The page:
Made my pizza dough so much better, reflecting on why it wasn't as good as Serious Pie

After years I've finally made my pizza as good as Serious Pie. At the beginning I didn't make my own dough. Now I do and it isn't that hard, making 12 dough balls in two batches and freezing the dough.


First what is the pizza dough recipe I use. Woodstone's home recipe which is here. I may try to use an old dough like in the restaurant version which is here.

Meeting Tom Douglas I asked him about what I needed to work on for better pizza and he said it was all about the crust.

My pizza was good, but not great. Something was wrong. Watching Alton Brown's old show Good Eats I figured out. My yeast was old. The recipe only asks for 1/2 teaspoon so you tend not to think about it. Got new yeast and yep dough is so much better. Below is after I let the dough defrost from the freezer and rise at room temperature. Tip: don't keep your yeast for more than 12 months, may only 6. You can test the yeast and see if it is still active.


If you want to get other tips on better dough Woodstone has this link.


One of the most frequently asked questions from both our residential and commercial customers is: “How do we get thinner/thicker/better dough for our pizza?” Here is what we know.

Elements that dictate the results for the desired texture of your dough: GLUTEN; PROTEINS; WATER; & THE MIXING/KNEADING TIME OF THE DOUGH

The Wood Stone dough recipe (found on the recipe page) is easy to work with, creates a fairly thin crust if desired and is very moist without sticking to your work surface. If this recipe is not what you are looking for, use the recommendations below to try different levels of protein and gluten. The proportions should not change although if you prefer less-chewy dough you could use all bread flour (no semolina) or substitute all purpose flour for the semolina.

1 Cup Bread Flour = 1 C + 1 ½ T, All Purpose Flour

Three Styles of Crust

  1. Crispy Crust (thin or thicker crust): Lower gluten (as low as 7.5% is available), a wetter dough (without being sticky), protein content can be the same or lower (for less chewy dough), and oven temperatures between 550-600 degrees.
    • Lower temperature for thicker crust (needs to cook longer, 5-7 minutes)
    • Higher temperature for thin crust (quicker bake, 3-4 minutes)
    • Minimal toppings and sauce: the more “stuff” you have on the pizza the longer it will take to cook and the less crispy it will be.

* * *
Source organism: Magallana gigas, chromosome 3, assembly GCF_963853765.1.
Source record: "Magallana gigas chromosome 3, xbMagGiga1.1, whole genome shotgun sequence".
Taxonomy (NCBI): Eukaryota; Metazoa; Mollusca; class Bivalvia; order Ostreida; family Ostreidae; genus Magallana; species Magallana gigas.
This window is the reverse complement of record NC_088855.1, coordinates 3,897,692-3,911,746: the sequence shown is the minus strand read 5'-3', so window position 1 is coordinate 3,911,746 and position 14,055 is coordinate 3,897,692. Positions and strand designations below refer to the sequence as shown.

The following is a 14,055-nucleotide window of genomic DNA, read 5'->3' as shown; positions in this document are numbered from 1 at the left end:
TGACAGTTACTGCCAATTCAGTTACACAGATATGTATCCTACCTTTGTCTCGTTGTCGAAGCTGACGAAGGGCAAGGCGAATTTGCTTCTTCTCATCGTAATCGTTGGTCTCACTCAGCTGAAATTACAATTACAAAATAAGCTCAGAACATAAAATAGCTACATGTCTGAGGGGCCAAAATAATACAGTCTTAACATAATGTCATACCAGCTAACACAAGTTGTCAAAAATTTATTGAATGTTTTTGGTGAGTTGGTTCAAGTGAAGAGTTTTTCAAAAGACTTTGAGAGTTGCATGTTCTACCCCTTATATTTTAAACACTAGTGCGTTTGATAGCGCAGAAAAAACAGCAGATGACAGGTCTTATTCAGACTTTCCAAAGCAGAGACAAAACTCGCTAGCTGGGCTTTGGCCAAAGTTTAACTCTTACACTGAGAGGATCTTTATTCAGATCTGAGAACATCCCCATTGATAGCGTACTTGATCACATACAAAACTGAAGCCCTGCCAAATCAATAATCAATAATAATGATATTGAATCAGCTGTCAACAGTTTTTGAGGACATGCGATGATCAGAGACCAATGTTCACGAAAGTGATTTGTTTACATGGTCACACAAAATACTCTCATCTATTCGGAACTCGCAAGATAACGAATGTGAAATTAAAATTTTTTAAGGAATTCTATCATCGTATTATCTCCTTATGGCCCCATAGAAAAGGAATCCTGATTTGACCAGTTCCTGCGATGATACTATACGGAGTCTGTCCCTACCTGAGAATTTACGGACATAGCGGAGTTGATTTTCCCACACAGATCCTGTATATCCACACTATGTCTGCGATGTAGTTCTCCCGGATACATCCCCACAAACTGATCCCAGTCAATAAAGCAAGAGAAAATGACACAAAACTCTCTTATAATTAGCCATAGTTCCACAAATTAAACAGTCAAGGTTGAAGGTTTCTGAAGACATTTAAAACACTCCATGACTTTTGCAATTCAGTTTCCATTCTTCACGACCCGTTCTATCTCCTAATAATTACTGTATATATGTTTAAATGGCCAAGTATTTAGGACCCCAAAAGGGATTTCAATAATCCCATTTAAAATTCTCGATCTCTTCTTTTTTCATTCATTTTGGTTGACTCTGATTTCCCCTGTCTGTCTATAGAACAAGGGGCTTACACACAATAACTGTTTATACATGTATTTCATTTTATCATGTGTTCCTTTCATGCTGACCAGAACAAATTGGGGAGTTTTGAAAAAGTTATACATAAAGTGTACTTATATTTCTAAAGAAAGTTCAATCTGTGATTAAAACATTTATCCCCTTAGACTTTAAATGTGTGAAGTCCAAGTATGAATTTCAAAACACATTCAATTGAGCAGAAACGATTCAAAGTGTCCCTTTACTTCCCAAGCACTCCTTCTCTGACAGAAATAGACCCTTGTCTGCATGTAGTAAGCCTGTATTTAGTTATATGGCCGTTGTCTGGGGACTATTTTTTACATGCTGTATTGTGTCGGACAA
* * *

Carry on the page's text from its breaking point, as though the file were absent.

2. Cracker Crisp Crust: low protein (10.5-11.5) low gluten flour, longer mixing time (12 minutes) better developed dough.
  3. Thick and Chewy Crust: Gluten in the range of 12-13% and a bit dryer dough, higher protein as well as a lower oven temperature (525-550 degrees) and longer cooking times (6-9 minutes). Use a larger dough ball if using our dough. This is a good style if you like more toppings and sauce on your pizza.

Looking At Proteins and Glutens

(Proteins and Glutens are found naturally in wheat and other types of grain)

  • Higher Protein Crust = chewy texture, bread flours will have a good amount of protein for this
    and durum wheat has the most (but has no gluten). The longer it takes to develop the gluten the
    longer the mixing time.
  • Lower Protein Crust = All Purpose Flour will be better here, giving a less chewy dough.
  • More Gluten Crust = Softer dough and good for thicker or more bready crust.
  • Less Gluten Crust = Crisper and good with thinner cracker-like crust.
  • Oil Crust = Helps tenderize the dough but can cause it to burn quicker in the oven. Olive oil
    makes up 1% of our ingredient profile.


Flours used by Wood Stone:

  • Gold Medal Superlative (bread flour with 12.4-12.6% gluten and good protein)
  • Semolina (highest protein)
  • Water (enough to make very moist dough that is just dry enough to work with, without sticking)
  • Yeast (very small amount for a slow, refrigerated, 24 hour rise).

Name Brand Flours
(All name brand flours have websites where gluten percentages are posted.)

  • Wood Stone uses General Mills (Gold Medal Superlative Bread Flour) and Semolina. They have a variety of options for less gluten as well.
  • King Arthur makes a variety of bread and all purpose flours. They also have Italian Style flour with 7.4% gluten.
  • Pillsbury has all-purpose flour with 10-11% gluten and bread flour with more gluten that will still give you good “chew”.

Other Tips:

  • Keep your sauce, cheese and toppings to a minimum. Putting a lot of sauce on your pizza will make your pizza soggy; a lot of cheese will make it greasy and heavy; overloading the toppings will weigh down the pizza.
  • Transfer the pizza from the oven to a “pizza screen” or baking rack before putting it on a cutting surface. Let it rest for 1 minute to set the ingredients before cutting. The screen will keep the pizza from steaming and getting moist on the bottom. This is also a good way to cool a pizza if you don’t plan on eating it right away.
  • Keep your work surface clean of moisture and debris.
  • Have all your pizza ingredients prepared ahead of time and close to your work space.
  • Roasting vegetables and other ingredients before putting them on the pizza will give your pizza better flavor.
  • If your dough is over proofed (bubbly, sticky and is tearing) it will be hard to get the desired results. If you use a 24 hour rise dough, it is important to hold the dough in a cold refrigerator or it will proof too quickly.
  • Bringing dough to room temperature for 30 – 60 minutes will help the dough brown better in the oven.